In the meantime, the war continued. Detachment Vuicha occupied the city of Aland. Bagration ordered to leave the Aland Islands. However, in St. Petersburg ordered to seize the island. On April 3, Colonel Vuich with the rangers battalion again occupied the archipelago. However, with the approach of spring, Buksgevden, conscious of the danger of the position of the Russian troops in the Aland Islands, planned to bring them back. Especially since their very presence there with the opening of navigation lost its importance. In winter, Russian troops in the Aland Islands were needed to prevent the movement of Swedish troops on the ice from Stockholm to Abo. However, at that time in Petersburg they planned to send a corps through Åland to Sweden. Vuitch's squad was not evacuated and condemned to defeat.

This led to the fact that as soon as the ice began to descend, the Swedish fleet landed troops. The Swedes, with the support of local residents, attacked the Vuich squad. Swedish galleys supported the advance of gun fire. Vuich had no guns at all. After a four-hour battle, the Russians surrendered. 20 officers and 490 lower ranks were captured. Åland became the operational base of the Swedish fleet and a bridgehead for landing operations.

5 March surrendered fortress Svartholm. The siege of Sveaborg itself, a powerful Swedish fortress in Finland, was successfully completed. The fortress was called "Gibraltar of the North". The fortress garrison numbered 7,5 thousand people with 200 guns (there were more than 2 thousand guns in the arsenals). In the fortress there were various reserves with the expectation of a multi-month siege. The commandant of the Sveaborg fortress and the commander of the Sveaborg naval flotilla, vice-admiral Karl Olaf Kronstedt, led the defense. Sveaborg laid siege to more 20 February. However, the lack of artillery, which was brought from St. Petersburg in deep snow very slowly, shells, tools and soldiers did not allow to start the correct siege quickly and decide on the storming of the Swedish fortress. Only 22 April after 12-day bombing Sveaborg capitulated.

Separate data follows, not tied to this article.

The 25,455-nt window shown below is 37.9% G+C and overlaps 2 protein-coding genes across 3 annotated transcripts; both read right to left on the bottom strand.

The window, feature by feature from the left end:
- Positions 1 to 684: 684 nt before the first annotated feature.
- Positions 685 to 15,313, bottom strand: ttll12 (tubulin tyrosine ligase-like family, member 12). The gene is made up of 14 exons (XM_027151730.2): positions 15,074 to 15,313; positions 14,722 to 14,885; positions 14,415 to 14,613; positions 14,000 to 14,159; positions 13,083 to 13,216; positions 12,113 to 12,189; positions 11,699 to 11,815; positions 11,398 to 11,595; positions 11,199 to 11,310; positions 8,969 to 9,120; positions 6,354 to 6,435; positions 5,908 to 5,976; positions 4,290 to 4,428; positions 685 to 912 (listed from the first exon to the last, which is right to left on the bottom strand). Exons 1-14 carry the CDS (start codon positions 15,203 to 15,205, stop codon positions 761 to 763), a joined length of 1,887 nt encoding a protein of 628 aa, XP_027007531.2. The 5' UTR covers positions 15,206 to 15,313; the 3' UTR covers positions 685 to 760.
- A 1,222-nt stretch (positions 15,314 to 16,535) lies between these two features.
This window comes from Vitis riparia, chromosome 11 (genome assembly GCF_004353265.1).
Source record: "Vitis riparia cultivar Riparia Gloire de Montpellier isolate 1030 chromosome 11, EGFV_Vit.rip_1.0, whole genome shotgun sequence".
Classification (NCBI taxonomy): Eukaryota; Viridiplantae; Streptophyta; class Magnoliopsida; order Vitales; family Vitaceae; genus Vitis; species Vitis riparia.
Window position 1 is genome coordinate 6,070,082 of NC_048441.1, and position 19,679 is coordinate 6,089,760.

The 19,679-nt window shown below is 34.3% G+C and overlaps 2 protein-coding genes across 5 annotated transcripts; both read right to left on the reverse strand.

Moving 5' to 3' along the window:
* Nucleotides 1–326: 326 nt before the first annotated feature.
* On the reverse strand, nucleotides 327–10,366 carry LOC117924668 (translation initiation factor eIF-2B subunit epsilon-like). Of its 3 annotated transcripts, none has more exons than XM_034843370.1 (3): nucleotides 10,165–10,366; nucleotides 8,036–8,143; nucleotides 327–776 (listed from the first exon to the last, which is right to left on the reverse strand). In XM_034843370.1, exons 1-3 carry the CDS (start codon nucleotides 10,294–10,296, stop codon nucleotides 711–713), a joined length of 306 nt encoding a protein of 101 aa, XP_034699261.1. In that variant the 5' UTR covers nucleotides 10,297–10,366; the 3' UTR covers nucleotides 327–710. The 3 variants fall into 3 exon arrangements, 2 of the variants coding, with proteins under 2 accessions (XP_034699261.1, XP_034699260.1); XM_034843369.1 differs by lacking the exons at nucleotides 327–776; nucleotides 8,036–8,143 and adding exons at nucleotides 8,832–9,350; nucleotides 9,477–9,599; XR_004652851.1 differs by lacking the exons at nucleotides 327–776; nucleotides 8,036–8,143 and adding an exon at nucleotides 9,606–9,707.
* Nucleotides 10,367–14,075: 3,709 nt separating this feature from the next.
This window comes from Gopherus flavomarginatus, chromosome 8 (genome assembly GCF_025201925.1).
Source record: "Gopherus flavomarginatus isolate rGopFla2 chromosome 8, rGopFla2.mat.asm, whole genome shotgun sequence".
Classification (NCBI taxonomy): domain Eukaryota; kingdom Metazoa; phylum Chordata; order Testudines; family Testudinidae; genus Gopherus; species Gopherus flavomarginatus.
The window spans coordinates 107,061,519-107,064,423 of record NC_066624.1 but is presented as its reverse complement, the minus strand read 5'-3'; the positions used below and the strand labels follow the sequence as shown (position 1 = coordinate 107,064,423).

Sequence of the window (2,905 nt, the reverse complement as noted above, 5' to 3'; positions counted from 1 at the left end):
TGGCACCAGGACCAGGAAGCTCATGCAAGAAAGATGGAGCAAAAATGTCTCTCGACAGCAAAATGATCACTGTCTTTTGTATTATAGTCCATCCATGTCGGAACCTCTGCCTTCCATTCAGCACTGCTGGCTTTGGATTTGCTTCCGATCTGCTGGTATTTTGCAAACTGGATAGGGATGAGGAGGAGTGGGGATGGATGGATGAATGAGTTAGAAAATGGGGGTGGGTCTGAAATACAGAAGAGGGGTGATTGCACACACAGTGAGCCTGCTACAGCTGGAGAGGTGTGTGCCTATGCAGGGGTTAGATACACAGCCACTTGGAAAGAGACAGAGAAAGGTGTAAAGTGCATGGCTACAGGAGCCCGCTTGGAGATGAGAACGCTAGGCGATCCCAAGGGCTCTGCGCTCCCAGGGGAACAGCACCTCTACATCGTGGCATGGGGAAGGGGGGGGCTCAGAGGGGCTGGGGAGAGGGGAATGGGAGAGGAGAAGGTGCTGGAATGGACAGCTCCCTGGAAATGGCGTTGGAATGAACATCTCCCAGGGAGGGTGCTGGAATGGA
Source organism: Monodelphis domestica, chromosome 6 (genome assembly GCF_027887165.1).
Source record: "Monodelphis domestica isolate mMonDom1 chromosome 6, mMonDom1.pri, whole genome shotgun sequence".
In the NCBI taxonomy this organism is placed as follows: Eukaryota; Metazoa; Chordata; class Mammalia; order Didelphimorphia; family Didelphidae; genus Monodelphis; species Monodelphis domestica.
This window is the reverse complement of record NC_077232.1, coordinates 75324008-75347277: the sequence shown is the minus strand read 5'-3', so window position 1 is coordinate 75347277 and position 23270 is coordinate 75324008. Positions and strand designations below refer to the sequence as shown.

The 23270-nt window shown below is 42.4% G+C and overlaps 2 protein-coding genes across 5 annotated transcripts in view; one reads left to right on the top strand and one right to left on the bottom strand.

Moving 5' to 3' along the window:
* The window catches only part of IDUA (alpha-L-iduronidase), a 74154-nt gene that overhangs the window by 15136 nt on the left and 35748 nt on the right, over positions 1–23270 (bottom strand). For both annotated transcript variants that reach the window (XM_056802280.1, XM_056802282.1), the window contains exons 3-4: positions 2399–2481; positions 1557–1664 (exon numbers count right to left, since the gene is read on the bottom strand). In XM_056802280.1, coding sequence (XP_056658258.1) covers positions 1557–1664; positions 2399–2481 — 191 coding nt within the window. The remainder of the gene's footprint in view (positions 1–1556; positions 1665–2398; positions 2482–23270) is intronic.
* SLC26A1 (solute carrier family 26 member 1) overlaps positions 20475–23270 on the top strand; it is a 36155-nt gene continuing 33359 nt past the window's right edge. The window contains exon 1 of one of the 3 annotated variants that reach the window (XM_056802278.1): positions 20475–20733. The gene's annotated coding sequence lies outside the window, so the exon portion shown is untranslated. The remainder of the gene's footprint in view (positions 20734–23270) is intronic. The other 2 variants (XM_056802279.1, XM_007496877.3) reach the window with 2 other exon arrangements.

Plan for Helsingfors and Sveaborg fortifications in 1808. Source: Mikhailovsky-Danilevsky A. I. Description of the Finnish War on the Dry Way and at Sea in 1808 and 1809

The garrison's morale was low, the Russians weakened it by letting numerous Sveaborg immigrants through their outposts, including the families of the commandant and officers, supplied with money and dismissed the defectors. As A. I. Mikhailovsky-Danilevsky noted, “the strength of the golden powder weakened the military spring.” There were even rumors that Kronstedt itself had been bribed, although no direct evidence of its bribery was subsequently found. After the war, the Swedish military court sentenced Kronstedt and a number of senior officers of the Sveaborg garrison to death, depriving the nobility, decorations and property. Kronstedt took Russian citizenship and lived in his estate near Helsinki; Russian authorities granted him a pension and compensated for the loss of property.

The Swedish rowing fleet, 119 military vessels were captured in Sveaborg, including 2 rowing boats (28 guns), 1 semi-hemams, 1 turum, 6 shebeks (24 guns), 1 brig (14 obs), XECUM (8 guns), 25 brig (51 obs) and 4 brig (1 shebeks (19 guns), 70 brig (XNUMX obsche), XNUMX brig (XNUMX shebeks (XNUMX guns), XNUMX brig, XNUMX obex) gunboats, XNUMX gunner yol, XNUMX gunboats launch, XNUMX royal barge, XNUMX transport ships and many other military assets. In addition, with the approach of Russian troops in various ports of Finland, the Swedes themselves burned XNUMX rowing and sailing ships.